The hybrid battery-capacitor includes battery material and capacitor material, with each negative and positive electrode connected in parallel in the common unit. As a consequence, the capacitor material in the electrodes preferentially takes or releases charge during high current charging or discharging, and the battery material will take or release charge during low-current charging or discharging. Consequently, the capacitor material will share the high-rate operation of the battery, and will provide the battery with significantly longer life. All of this is achieved without any electronic control or switching between the battery and capacitor parts.

The positive battery material may be of any of the known types, although lead dioxide is one particular example. Similarly, the negative battery electrode material may be of any of the known types, with lead being an example. It is noted that prior to the step of formation of the electrode, the material applied to the electrodes may be a compound of lead, such as lead oxide, which can be converted into sponge lead or lead dioxide at the respective polarities.

If combined with acid electrolyte, the hybrid device will be based on a lead-acid battery design which is most appropriate for many applications.

The hybrid battery-capacitor may comprise an alternating series of positive and negative electrodes. Of the alternating electrodes, each of these may be a battery electrode, a capacitor electrode, or a combined battery/capacitor electrode. These electrode types will be described in further detail below.

It has also been found that if there is a mismatch in the potential window or potential operational range of one of the electrodes, oxygen and hydrogen gassing may occur. This particularly applies when the cell voltage is greater than the potential range of an electrode. Hydrogen gassing is undesirable as it leads to premature failure of the battery at the electrode where gassing occurs.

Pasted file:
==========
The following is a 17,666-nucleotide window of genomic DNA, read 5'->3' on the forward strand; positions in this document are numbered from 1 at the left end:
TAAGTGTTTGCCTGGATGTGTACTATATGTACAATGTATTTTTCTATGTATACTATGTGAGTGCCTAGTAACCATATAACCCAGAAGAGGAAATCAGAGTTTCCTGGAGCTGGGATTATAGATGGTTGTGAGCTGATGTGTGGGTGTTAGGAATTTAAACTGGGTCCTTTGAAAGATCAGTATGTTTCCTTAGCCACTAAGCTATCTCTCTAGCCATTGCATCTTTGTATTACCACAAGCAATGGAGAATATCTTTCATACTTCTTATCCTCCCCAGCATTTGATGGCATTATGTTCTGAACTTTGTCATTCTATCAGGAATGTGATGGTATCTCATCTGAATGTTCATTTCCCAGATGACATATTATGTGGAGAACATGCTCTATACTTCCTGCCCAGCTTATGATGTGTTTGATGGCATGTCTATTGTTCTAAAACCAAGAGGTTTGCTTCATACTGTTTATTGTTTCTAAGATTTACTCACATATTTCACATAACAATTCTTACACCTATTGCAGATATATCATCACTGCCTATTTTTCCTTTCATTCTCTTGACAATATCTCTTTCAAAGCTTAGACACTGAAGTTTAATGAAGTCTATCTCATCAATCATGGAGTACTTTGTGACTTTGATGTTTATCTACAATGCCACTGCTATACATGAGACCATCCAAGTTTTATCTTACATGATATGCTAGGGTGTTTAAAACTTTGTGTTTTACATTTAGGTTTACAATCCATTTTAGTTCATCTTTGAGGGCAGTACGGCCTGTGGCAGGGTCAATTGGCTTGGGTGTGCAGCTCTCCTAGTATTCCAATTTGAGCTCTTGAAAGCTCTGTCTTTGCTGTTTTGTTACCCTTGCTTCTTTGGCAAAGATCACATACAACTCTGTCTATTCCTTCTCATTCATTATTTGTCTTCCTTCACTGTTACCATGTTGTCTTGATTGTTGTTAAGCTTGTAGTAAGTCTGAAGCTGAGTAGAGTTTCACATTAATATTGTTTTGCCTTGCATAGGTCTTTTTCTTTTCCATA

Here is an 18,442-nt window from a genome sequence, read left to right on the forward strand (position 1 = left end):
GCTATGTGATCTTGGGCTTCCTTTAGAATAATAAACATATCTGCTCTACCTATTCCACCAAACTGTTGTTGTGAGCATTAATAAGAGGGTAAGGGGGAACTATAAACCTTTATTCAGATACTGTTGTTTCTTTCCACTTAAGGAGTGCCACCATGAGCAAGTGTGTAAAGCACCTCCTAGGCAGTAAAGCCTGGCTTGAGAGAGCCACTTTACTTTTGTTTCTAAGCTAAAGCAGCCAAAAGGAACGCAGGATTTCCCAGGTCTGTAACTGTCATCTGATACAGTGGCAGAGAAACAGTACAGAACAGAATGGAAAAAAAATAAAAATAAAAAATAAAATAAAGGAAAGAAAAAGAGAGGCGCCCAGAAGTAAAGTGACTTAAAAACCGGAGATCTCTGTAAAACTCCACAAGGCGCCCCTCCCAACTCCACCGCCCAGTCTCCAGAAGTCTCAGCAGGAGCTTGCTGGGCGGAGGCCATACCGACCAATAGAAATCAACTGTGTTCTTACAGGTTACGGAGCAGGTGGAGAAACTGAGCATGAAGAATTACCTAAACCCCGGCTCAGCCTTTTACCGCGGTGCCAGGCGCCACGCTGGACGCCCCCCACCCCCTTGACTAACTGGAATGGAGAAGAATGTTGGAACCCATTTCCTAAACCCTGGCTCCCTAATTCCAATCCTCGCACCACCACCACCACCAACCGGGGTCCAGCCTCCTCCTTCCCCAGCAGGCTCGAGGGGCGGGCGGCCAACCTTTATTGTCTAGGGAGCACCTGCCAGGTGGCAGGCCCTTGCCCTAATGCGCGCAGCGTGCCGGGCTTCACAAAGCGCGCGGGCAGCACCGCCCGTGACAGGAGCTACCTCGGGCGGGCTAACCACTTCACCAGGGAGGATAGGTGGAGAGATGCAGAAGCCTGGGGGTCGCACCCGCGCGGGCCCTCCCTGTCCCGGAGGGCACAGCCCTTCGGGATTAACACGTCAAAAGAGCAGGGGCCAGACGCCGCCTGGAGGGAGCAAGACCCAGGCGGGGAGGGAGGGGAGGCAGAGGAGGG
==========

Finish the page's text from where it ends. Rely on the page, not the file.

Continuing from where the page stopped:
To avoid a mismatch, according to one embodiment, the capacitor material on the negative electrode and/or the positive battery electrode materials used in the device should have a particular constitution to minimize gassing. The negative capacitor material suitably comprise a high surface area capacitor material and one or more additives selected from oxides, hydroxides or sulfates of lead, zinc, cadmium, silver and bismuth. The additives are preferably added in oxide form. The additive is preferably the mixture of the above additives.

The oxygen suppressing additives suitable for use in the positive battery electrode material are antimony, bismuth and arsenic, which have been described previously.

BRIEF DESCRIPTION OF THE DRAWINGS

FIG. 1 is a schematic side view of a lead-acid energy storage device in accordance with one embodiment of the invention;

FIG. 2 is a schematic side view representing the electrode configuration of the energy storage device of FIG. 1;

FIG. 3 is a graph of the test profile used to simulate the high-speed and hill-ascending/descending driving conditions of a hybrid electric vehicle;

FIG. 4 is a graph of the changes in minimum voltages of two control cells and three high-performance cells when constructed as shown in FIGS. 1 and 2 and cycled under the profile illustrated in FIG. 3;

FIG. 5 is a graph of the changes in positive- and negative-plate potentials of two control cells and three high-performance cells when constructed as shown in FIGS. 1 and 2 and cycled under the profile illustrated in FIG. 3;

FIG. 6 is a graph of the profile used to simulate the urban driving conditions of a hybrid electric vehicle;

FIG. 7 is a graph of the changes in end-of-discharge voltages of two control cells and one high-performance cell when constructed as shown in FIGS. 1 and 2 and cycled under the profile illustrated in FIG. 6;

FIG. 8 is a graph of the changes in positive- and negative-plate potentials of two control cells and one high-performance cell when the latter is constructed as shown in FIGS. 1 and 2 and cycled under the profile illustrated in FIG. 6;

FIG. 9 is a graph of sulphuric acid concentrations against Pb2+ concentration for the electrochemical reactions occurring during battery discharge and charge;

FIG. 10 is a graph of the developed profile used to evaluate the effects of additives on charging ability of the positive plates;